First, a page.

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Friday, January 24, 2014

United Nations and United States Holocaust Memorial Museum to present a new film for educators in 63 countries

The United Nations Department of Public Information, in partnership with the United States Holocaust Memorial Museum, has produced subtitles for the Museum’s film, The Path to Nazi Genocide, in all United Nations official languages:  Arabic, Chinese, English, French, Russian and Spanish.  Beginning on 27 January, the International Day of Commemoration in memory of the victims of the Holocaust, the film will be made available to educators in 63 countries through the global network of United Nations Information Centres.

“On International Holocaust Remembrance Day, the world pauses to commemorate the lives lost during the Holocaust.  As we remember, we continue to try to understand and learn from these tragic events,” says Sarah Ogilvie, Director of the Museum’s National Institute for Holocaust Education.  “By providing a concise overview of the Holocaust and what made it possible, The Path to Nazi Genocide encourages people to consider the roles of ordinary people, institutions and nations between 1918 and 1945, and what lessons their decisions hold for us today.”

The film with translated subtitles will also be available on the website of the Holocaust and the United Nations Outreach Programme at http://www.un.org/en/holocaustremembrance, as well as the Museum’s website, www.ushmm.org, where educators can also order copies of the DVD.

“This latest initiative between the Holocaust and the United Nations Outreach Programme and the United States Holocaust Memorial Museum will enable us to introduce this film as an educational tool in countries where the subject is not already taught in the classroom,” said Peter Launsky-Tieffenthal, United Nations Under-Secretary-General for Communications and Public Information and the Organization's Coordinator for Multilingualism.  “I very much welcome that the film is being made available in all six official UN languages.  It’s really important to try to reach as many people as possible to impart the universal lessons of the Holocaust.”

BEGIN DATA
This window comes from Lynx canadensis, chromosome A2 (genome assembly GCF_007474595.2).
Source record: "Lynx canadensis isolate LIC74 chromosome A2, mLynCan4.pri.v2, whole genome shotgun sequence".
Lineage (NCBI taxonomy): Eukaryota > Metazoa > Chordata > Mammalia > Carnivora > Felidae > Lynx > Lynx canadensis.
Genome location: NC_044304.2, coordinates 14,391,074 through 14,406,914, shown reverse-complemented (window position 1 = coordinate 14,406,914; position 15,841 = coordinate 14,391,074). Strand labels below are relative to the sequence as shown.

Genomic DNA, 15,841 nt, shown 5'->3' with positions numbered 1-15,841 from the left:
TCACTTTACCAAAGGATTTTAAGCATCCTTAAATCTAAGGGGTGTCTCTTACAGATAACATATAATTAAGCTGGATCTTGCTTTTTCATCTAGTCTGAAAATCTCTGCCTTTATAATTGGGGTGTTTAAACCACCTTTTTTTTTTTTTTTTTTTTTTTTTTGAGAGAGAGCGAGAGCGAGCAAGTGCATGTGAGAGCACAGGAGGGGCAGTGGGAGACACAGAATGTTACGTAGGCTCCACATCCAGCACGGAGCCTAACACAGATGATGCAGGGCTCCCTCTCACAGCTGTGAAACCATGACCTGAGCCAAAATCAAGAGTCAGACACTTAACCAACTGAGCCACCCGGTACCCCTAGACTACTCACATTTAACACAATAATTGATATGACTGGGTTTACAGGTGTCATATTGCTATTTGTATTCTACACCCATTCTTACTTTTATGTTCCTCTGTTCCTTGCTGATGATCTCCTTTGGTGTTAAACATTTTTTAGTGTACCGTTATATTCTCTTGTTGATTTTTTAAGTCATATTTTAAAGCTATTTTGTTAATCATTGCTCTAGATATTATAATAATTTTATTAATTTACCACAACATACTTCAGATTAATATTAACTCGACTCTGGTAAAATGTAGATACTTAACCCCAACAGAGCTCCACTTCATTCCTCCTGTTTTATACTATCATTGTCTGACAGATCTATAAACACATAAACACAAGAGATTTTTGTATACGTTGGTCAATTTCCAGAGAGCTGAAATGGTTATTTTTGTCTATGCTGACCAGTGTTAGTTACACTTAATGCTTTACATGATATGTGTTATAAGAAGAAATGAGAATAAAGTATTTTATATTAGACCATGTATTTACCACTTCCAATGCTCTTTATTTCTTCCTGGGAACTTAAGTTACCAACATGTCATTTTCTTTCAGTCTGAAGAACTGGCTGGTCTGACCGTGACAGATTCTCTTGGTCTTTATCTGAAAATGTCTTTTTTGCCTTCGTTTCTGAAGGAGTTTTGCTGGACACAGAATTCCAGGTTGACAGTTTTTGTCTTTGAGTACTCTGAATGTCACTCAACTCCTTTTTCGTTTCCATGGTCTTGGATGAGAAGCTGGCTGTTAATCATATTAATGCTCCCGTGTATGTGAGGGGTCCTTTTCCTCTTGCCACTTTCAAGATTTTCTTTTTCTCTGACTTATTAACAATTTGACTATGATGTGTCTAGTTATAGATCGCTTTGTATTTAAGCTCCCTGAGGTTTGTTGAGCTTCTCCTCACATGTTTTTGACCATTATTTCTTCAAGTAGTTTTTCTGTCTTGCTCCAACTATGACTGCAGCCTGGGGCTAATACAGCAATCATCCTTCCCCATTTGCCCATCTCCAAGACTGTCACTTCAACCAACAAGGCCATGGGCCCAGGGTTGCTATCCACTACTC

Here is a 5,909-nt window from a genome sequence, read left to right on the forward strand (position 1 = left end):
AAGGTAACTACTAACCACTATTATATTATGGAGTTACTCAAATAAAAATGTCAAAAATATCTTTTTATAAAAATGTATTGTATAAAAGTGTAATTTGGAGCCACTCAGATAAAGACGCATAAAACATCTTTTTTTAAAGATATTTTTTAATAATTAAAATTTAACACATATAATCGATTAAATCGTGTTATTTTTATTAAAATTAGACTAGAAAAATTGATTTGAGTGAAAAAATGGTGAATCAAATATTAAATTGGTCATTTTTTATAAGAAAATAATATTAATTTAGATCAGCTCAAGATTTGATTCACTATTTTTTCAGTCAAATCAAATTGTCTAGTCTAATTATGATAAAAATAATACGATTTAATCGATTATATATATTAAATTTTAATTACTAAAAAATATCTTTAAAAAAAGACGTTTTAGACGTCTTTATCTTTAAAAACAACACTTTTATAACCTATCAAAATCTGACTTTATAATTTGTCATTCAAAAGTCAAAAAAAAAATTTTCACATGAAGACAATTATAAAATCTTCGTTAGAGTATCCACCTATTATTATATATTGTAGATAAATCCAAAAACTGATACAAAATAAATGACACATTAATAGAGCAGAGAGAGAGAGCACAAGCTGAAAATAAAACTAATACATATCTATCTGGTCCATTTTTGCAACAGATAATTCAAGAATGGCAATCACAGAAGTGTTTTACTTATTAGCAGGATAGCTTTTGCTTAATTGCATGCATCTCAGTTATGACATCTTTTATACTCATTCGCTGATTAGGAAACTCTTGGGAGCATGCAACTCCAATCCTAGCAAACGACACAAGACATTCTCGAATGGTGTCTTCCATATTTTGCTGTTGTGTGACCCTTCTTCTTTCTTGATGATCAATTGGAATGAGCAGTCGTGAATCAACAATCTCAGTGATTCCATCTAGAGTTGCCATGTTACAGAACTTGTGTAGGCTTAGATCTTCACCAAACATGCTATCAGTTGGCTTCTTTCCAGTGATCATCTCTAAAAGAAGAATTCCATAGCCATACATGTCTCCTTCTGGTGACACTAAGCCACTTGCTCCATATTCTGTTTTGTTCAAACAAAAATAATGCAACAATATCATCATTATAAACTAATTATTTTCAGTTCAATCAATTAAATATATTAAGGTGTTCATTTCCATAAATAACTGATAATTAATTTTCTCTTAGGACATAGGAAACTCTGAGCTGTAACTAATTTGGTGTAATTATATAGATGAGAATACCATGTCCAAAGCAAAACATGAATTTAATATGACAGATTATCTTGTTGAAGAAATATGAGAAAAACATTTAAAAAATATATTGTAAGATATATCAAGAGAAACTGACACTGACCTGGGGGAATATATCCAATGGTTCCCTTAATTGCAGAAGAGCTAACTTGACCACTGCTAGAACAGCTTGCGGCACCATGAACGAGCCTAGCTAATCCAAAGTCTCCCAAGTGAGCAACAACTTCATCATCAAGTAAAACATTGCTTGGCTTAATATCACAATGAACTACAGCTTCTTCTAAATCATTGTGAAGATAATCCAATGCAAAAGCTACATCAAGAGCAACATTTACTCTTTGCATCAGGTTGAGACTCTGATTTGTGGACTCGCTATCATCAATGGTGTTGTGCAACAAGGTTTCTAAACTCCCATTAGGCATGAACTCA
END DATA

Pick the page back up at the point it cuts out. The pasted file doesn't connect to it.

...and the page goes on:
“The film is not only important because it provides needed information, but it also implies that the Holocaust did not need to happen if the world had paid attention to the antecedents and had acted.  These are lessons that the world needs to apply to present day genocidal situations,” says Margit Meissner, a Holocaust survivor.

In April 2010, Mrs. Meisner shared her testimony with students in seven countries in Latin America through a video conference organized by the Holocaust and the United Nations Outreach Programme with the United Nations Information Centres in Asuncion, Buenos Aires, Santa Fe de Bogota, La Paz, Lima, Mexico City and Panama City.

In addition to distribution through the Centres, the film is currently used in Museum programmes throughout the United States, including training programmes for law enforcement, lawyers, judges and members of the military.  Hundreds of teachers and Holocaust centres throughout the United States integrate the film in their classrooms to encourage understanding of the lessons and legacies of the Holocaust.  The Holocaust and the United Nations Outreach Programme will also incorporate it in a pilot training programme it is developing for a Model United Nations simulation on the Holocaust and genocide prevention.

A living memorial to the Holocaust, the United States Holocaust Memorial Museum inspires citizens and leaders worldwide to confront hatred, prevent genocide and promote human dignity.

The Holocaust and the United Nations Outreach Programme was established in 2006 by General Assembly resolution 60/7 to encourage Holocaust education and remembrance to help prevent genocide.

For more information, please contact Kristy Buechner, United States Holocaust Memorial Museum, at tel.:  +1 202 314 1754, e-mail:  kbuechner@ushmm.org; or Kimberly Mann, United Nations, at tel.: +1 212 963 6835, e-mail:  mann@un.org.


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